By Peter Tchir of Academy Securities
The Moment You Feel the Game Slipping Away from You
Many of us know that moment of despair when, despite all your plans, practice, and work, the game starts slipping away from you. That is the moment when you know whatever you thought was going to happen, is not going to happen. I have had that happen in sports. It has also happened in my professional life (market making CDX indices is about as humbling as anything I have ever done). Finally, it has happened as a fan (try cheering for the Bills in a Super Bowl).
Now, I think that Jay Powell and the Fed are experiencing that moment!
Powell spoke this week and he basically acknowledged that the game was slipping away from him. While he doesn’t completely understand the economic signals, he realizes that the recent moves in yields have almost nothing to do with the Fed and everything to do with fiscal policy.
The 10-year Treasury didn’t push up against 5% because of anything that the Fed said (or intends to do). In addition, it didn’t almost breach 5% because the economic or inflation data was “so hot”. Finally, it didn’t almost break 5% because China isn’t buying, convexity hedgers had to sell, or because being long rates is a crowded trade. It almost pierced 5% because no one knows what D.C. is going to do, and what we can surmise is not good!
I talked to 10 people who “should” know exactly where we are with the budget. Not only did many seem not to know, but they didn’t seem to care that they didn’t know.
My feeling is that the Fed has joined the group of people who now realize that whatever is going on in rates (which in turn is driving equities) is largely a function of D.C. The Fed’s game plan is not working, and they have lost control. I asked on Wednesday if Powell would be the first Fed chair to beg D.C. to stop fiscal stimulus. See Has DC Done the Fed’s Job for Them.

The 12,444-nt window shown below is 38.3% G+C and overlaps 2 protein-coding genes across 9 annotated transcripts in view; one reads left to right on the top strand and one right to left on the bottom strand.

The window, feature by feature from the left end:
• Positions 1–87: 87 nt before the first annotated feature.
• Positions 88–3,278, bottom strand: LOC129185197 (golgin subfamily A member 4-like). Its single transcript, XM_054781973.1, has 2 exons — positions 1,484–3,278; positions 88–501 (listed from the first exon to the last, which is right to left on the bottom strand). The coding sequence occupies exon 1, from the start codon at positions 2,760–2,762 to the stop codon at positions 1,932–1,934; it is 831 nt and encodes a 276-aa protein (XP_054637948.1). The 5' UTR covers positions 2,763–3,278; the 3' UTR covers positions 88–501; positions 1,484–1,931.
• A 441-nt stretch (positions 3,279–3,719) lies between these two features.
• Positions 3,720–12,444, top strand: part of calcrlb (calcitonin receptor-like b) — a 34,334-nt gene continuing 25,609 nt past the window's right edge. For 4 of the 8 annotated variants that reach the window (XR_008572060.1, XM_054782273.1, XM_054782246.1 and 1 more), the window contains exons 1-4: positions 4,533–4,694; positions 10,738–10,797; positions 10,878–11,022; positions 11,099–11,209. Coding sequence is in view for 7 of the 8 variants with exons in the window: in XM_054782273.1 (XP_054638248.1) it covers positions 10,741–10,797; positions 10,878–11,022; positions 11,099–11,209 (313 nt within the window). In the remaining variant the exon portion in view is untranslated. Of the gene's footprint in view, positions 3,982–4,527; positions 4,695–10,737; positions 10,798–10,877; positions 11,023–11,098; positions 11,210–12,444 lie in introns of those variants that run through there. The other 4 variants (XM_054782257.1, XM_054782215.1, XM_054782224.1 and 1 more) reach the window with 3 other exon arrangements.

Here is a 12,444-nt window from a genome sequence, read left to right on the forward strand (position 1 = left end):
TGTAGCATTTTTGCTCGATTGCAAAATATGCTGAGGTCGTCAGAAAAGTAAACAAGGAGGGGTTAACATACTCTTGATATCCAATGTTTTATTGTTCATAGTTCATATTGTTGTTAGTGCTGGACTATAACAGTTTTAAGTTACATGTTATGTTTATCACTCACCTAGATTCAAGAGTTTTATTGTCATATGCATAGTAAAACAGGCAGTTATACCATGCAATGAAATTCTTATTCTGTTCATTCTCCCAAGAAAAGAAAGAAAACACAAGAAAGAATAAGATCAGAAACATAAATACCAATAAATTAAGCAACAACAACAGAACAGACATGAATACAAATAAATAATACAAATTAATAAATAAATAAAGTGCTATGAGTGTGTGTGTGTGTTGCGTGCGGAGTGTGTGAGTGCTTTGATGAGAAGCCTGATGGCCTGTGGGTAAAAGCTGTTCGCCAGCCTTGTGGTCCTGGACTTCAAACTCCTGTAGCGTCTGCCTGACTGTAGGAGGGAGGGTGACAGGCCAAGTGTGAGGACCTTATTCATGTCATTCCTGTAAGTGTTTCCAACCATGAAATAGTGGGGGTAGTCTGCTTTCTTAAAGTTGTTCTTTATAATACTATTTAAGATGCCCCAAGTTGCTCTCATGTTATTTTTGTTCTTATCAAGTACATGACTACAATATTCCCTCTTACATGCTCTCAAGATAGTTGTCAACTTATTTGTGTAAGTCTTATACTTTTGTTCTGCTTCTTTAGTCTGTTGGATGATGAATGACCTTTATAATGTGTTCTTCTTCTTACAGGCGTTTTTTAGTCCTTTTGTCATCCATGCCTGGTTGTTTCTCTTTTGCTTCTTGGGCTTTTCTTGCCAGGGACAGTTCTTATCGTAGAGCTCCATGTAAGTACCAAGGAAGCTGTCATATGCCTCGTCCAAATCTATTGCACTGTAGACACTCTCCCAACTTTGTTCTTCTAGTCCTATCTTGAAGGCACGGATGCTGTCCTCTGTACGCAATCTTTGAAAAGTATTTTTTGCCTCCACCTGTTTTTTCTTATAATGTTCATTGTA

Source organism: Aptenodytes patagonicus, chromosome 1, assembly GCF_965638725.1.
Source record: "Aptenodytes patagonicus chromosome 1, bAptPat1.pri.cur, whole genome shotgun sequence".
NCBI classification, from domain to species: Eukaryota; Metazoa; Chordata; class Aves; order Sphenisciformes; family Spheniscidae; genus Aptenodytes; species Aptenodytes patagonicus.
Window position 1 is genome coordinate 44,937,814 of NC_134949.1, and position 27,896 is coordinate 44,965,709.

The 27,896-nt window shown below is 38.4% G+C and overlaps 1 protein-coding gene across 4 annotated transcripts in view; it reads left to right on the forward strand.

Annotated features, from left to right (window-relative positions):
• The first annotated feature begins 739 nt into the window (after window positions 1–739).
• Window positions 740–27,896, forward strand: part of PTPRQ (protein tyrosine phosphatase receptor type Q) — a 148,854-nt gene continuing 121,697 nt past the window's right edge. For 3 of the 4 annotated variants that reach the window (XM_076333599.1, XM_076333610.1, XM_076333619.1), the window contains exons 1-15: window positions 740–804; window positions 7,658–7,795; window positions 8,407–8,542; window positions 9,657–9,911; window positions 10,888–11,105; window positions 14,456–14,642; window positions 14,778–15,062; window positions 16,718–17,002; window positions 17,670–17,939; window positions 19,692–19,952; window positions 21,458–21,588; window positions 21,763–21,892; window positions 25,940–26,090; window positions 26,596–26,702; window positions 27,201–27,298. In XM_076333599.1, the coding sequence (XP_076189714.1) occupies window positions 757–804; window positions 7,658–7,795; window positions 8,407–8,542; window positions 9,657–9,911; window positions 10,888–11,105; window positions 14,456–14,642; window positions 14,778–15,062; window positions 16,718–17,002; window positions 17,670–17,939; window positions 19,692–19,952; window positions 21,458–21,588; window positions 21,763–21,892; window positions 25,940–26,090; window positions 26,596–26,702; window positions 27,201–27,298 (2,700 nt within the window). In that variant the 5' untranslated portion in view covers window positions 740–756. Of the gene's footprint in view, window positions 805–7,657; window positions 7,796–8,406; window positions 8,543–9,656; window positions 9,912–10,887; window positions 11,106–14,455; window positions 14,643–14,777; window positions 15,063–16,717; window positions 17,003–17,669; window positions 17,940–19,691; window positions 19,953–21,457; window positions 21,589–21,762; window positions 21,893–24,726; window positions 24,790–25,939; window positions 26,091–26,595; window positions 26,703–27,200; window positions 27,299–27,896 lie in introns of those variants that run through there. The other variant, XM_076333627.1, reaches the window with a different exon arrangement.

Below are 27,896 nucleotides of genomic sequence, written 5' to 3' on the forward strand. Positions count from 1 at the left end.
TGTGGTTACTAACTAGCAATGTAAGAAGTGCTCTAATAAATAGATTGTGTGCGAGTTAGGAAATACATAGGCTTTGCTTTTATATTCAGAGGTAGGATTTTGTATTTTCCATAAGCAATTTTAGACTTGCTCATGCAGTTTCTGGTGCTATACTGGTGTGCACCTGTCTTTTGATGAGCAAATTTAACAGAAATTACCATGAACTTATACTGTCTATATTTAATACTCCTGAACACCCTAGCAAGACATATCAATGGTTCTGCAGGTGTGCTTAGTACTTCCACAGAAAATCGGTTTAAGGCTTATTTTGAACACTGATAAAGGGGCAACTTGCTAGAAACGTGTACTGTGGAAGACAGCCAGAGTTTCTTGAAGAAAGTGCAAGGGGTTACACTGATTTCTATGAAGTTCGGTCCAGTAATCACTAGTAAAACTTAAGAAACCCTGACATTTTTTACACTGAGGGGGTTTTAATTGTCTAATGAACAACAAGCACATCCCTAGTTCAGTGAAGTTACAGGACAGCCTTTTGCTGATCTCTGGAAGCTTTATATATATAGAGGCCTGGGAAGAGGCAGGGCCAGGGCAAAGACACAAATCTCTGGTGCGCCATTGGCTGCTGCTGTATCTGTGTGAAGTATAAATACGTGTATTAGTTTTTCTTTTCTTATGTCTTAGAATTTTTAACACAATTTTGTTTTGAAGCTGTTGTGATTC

The move in rates is overdone, but the fact that the Fed has lost control of the game scares me. I’m still bullish for the reasons listed on Wednesday (predominantly the move is overdone and things like supply take time). Having said that, I keep going back to Revisiting Maslow, Safe Assets, and Bubbles.
I keep thinking that is a story for next year, or the year after, but I also keep thinking that the Bills will win a Super Bowl. For now, I’m fully committed to lower yields, which in itself is scary, as how do I buy the dip when I’m all in?
Will the voting for Speaker of the House be more impactful to rates than the next Fed meeting? A few weeks ago, I would have said no, but today I’m not so sure.
The Middle East
I stand by Wednesday’s decision to Increase the Market Risk Due to the Middle East. From 3 days in Annapolis, a few things stand out:
- Israel will attempt to eliminate Hamas as a threat to its citizens, but that will create events that will not go over well with those opposed to Israel.
- While the Kingdom of Saudi Arabia may want to push forward with the Abraham Accords, it is not popular with its citizens and this war will test its commitment.
- For those who say that Hezbollah could have acted when Hamas did, our GIG as a whole disagrees. It would have been incredibly difficult to coordinate and keep it a secret. Other proxy groups are likely betting that despite Israel’s 360-degree vigilance, gaps might open that create an opportunity in the future. And why escalate at the outset, when escalation as the war drags on may be far harder for Israel to counter?
So, we continue to worry that the market is too complacent about the Middle East.
- The Fed is not in control of rates.
- No one is in control of the events in the Middle East.
- Whatever game plan we had, there is now a growing sense of unease.
It is not all doom and gloom because markets have likely pushed too far, but we all have to think about the world (and the U.S.) differently as the drivers are shifting rapidly.